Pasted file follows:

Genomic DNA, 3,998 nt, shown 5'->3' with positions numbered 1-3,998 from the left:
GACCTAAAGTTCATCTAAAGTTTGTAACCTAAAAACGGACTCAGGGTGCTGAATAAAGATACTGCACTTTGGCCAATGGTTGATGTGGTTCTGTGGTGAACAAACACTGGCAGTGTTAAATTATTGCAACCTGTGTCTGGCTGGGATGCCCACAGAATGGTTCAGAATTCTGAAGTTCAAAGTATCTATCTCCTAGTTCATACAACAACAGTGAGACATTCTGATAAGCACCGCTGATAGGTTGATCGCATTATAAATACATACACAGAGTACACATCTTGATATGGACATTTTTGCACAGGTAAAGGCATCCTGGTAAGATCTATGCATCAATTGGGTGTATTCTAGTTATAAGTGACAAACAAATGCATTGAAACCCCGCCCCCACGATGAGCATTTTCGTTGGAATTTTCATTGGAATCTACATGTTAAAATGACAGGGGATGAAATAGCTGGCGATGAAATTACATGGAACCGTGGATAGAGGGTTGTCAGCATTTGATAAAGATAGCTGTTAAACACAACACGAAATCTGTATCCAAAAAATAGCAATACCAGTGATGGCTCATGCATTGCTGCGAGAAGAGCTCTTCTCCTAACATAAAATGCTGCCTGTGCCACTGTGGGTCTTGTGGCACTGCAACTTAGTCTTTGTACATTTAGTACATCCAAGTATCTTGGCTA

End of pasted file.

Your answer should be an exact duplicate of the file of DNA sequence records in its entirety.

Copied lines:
Genomic DNA, 3,998 nt, shown 5'->3' with positions numbered 1-3,998 from the left:
GACCTAAAGTTCATCTAAAGTTTGTAACCTAAAAACGGACTCAGGGTGCTGAATAAAGATACTGCACTTTGGCCAATGGTTGATGTGGTTCTGTGGTGAACAAACACTGGCAGTGTTAAATTATTGCAACCTGTGTCTGGCTGGGATGCCCACAGAATGGTTCAGAATTCTGAAGTTCAAAGTATCTATCTCCTAGTTCATACAACAACAGTGAGACATTCTGATAAGCACCGCTGATAGGTTGATCGCATTATAAATACATACACAGAGTACACATCTTGATATGGACATTTTTGCACAGGTAAAGGCATCCTGGTAAGATCTATGCATCAATTGGGTGTATTCTAGTTATAAGTGACAAACAAATGCATTGAAACCCCGCCCCCACGATGAGCATTTTCGTTGGAATTTTCATTGGAATCTACATGTTAAAATGACAGGGGATGAAATAGCTGGCGATGAAATTACATGGAACCGTGGATAGAGGGTTGTCAGCATTTGATAAAGATAGCTGTTAAACACAACACGAAATCTGTATCCAAAAAATAGCAATACCAGTGATGGCTCATGCATTGCTGCGAGAAGAGCTCTTCTCCTAACATAAAATGCTGCCTGTGCCACTGTGGGTCTTGTGGCACTGCAACTTAGTCTTTGTACATTTAGTACATCCAAGTATCTTGGCTA